The government’s ambition to increase cyber security resilience across supply chains could expose some managed service providers (MSPs) to business-ending fines.
The prospect of MSPs falling foul of changes in the law have led to some in the industry raising the alarm to get the prospect of fines onto MSPs’ radar before they get caught out.
This process started last year with the Department for Digital, Culture, Media and Sport (DCMS) asking MSPs to take part in a consultation about improving security, before coming to conclusions that settled on the idea that there needed to be a robust structure in place to ensure that happened.
Plans to update the Network and Information Systems (NIS) regulations that were first introduced in 2018 are being proposed and a consultation on that option has begun, which includes a threat to fine organisations that fail to put in place effective security measures, with fines that could reach £17m.
NIS regulations require essential service providers to undertake risk assessments and put in place reasonable and proportionate security measures to protect their network – and the scope of the regulations would be extended to cover MSPs.
“Cyber attacks are often made possible because criminals and hostile states cynically exploit vulnerabilities in businesses’ digital supply chains and outsourced IT services that could be fixed or patched,” said Julia Lopez, minister of state for media, data and digital infrastructure.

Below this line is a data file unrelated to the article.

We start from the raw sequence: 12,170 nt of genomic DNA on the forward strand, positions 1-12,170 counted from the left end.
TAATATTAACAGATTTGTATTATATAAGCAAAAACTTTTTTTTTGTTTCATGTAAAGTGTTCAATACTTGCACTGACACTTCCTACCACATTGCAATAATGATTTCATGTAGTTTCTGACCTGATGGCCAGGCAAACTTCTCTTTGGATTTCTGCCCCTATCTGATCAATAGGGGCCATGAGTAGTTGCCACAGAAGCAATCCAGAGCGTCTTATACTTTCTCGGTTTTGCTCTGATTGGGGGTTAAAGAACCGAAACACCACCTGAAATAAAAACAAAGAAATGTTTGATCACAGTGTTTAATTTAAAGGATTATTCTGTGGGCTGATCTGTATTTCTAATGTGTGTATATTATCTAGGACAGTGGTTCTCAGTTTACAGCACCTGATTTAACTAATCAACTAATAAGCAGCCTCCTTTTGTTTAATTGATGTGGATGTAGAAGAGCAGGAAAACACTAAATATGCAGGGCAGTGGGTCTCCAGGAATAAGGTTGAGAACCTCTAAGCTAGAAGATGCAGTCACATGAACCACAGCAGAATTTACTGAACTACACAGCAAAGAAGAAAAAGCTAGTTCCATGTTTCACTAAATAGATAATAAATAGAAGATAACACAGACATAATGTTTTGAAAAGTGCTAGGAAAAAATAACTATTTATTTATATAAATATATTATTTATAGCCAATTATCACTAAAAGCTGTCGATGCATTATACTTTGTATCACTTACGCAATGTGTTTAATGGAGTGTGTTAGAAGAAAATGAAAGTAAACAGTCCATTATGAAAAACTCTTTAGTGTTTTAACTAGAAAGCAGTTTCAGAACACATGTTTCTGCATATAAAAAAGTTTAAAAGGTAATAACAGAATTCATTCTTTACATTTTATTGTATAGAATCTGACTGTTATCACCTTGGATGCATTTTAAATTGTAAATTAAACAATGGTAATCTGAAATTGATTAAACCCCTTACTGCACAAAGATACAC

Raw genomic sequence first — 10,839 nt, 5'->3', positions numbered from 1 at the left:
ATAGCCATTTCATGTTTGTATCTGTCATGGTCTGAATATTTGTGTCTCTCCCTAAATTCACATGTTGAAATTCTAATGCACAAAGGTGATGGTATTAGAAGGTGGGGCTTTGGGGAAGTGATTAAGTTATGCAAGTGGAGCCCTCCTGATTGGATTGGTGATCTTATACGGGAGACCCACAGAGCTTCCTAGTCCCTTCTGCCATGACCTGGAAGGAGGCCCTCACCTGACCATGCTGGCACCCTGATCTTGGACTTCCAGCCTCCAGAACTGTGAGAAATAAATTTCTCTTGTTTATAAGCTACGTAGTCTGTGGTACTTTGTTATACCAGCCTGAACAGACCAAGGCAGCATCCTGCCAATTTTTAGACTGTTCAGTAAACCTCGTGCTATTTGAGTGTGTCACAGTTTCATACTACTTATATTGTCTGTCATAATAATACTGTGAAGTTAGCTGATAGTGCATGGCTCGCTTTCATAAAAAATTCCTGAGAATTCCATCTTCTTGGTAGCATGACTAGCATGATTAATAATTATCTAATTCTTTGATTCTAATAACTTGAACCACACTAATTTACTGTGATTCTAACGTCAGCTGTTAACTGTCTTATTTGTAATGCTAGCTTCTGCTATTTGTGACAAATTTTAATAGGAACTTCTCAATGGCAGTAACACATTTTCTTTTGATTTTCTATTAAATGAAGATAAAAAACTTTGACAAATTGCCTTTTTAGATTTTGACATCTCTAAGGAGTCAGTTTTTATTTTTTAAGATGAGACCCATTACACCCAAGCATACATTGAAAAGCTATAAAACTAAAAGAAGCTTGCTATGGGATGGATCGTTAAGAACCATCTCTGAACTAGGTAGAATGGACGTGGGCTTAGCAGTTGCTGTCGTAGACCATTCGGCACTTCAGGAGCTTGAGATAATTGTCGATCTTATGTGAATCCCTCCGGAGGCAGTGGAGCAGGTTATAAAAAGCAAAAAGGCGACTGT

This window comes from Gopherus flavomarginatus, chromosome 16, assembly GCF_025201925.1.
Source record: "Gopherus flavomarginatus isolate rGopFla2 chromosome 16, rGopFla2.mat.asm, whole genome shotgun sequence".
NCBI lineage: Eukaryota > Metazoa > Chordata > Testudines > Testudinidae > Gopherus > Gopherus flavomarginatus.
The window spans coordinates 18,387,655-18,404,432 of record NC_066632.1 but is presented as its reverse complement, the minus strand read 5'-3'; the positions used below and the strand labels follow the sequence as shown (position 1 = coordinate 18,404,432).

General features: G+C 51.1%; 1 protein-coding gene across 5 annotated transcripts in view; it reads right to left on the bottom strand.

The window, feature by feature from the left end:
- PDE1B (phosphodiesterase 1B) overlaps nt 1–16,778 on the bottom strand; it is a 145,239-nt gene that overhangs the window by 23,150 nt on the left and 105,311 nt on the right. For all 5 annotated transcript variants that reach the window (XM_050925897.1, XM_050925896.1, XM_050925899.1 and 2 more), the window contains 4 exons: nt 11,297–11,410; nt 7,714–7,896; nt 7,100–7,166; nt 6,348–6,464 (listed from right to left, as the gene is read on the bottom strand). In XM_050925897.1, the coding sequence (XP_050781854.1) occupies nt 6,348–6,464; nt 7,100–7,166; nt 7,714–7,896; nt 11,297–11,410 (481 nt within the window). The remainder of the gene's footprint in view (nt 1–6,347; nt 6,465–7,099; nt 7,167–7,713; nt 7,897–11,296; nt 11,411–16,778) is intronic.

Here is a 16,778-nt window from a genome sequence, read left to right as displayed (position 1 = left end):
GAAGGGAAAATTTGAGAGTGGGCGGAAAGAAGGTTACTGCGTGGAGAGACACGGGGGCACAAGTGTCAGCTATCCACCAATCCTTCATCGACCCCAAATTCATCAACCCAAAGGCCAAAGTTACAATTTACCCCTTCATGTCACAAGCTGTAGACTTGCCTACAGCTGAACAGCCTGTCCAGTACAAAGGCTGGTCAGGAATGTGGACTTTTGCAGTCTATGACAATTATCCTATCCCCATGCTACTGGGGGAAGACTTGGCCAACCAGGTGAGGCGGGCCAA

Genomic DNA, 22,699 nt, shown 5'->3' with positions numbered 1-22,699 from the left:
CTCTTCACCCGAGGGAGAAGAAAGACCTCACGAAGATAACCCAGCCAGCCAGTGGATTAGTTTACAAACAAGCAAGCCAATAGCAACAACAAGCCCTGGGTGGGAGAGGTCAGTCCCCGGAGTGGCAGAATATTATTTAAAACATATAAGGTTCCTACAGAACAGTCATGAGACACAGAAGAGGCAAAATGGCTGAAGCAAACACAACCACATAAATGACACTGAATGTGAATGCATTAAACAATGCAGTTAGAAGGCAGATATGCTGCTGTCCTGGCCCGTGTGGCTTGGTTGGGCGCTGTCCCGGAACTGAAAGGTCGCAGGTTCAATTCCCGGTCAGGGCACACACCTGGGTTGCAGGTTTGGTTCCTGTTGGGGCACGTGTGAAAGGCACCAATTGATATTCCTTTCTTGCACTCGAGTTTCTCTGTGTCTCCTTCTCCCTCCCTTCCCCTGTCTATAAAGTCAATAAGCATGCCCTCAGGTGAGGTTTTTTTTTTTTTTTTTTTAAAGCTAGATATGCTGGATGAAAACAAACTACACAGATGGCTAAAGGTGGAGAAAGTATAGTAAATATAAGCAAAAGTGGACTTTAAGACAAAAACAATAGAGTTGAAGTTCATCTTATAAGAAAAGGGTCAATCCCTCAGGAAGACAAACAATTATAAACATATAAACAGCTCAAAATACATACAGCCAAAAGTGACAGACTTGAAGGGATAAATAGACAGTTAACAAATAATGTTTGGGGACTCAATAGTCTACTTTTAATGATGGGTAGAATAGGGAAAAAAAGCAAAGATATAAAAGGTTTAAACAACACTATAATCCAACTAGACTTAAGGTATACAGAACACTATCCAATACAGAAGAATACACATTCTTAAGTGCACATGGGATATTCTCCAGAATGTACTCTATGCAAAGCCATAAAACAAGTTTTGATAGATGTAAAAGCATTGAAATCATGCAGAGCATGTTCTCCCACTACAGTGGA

“The plans we are announcing will help to protect essential services and our wider economy from cyber threats. Every UK organisation must take its cyber resilience seriously as we strive to grow, innovate and protect people online. It is not an optional extra.”
But for MSPs that fail to secure their operations and expose customers to risks such as ransomware, the penalties could be substantial and that has caused concern in the channel.
“Some managed services providers will be daunted by the prospect of having to comply with the same security requirements as operators of essential services, as well as facing potential fines of up to £17m for serious cyber incidents,” said Bruce Hockin, channel sales director, northern Europe at Picus Security.
“Over recent years, we have seen multiple examples of MSPs targeted by threat actors and the impact that large supply chain attacks such as Kaseya and Blackbauld can have. The majority of MSPs priotise security highly. However, this news may be a wake-up call to the ones that don’t to invest in the resources they need to better protect themselves and their clients.”
Oliver Pinson-Roxburgh, CEO at Defense.com, welcomed attempts to improve cyber resilience and urged MSPs to take note of what was being proposed and take steps to put themselves on the right side of any changes.
“The prospect of these new laws should be a call to action for MSPs right away,” he said. “These firms play a vital role in the nation’s critical infrastructure and have a responsibility to deliver a universal, end-to-end approach to cyber security.”
Pinson-Roxburgh highlighted some of the actions that could be taken, including adhering to standards such as ISO 27001, to establish a culture of security across businesses.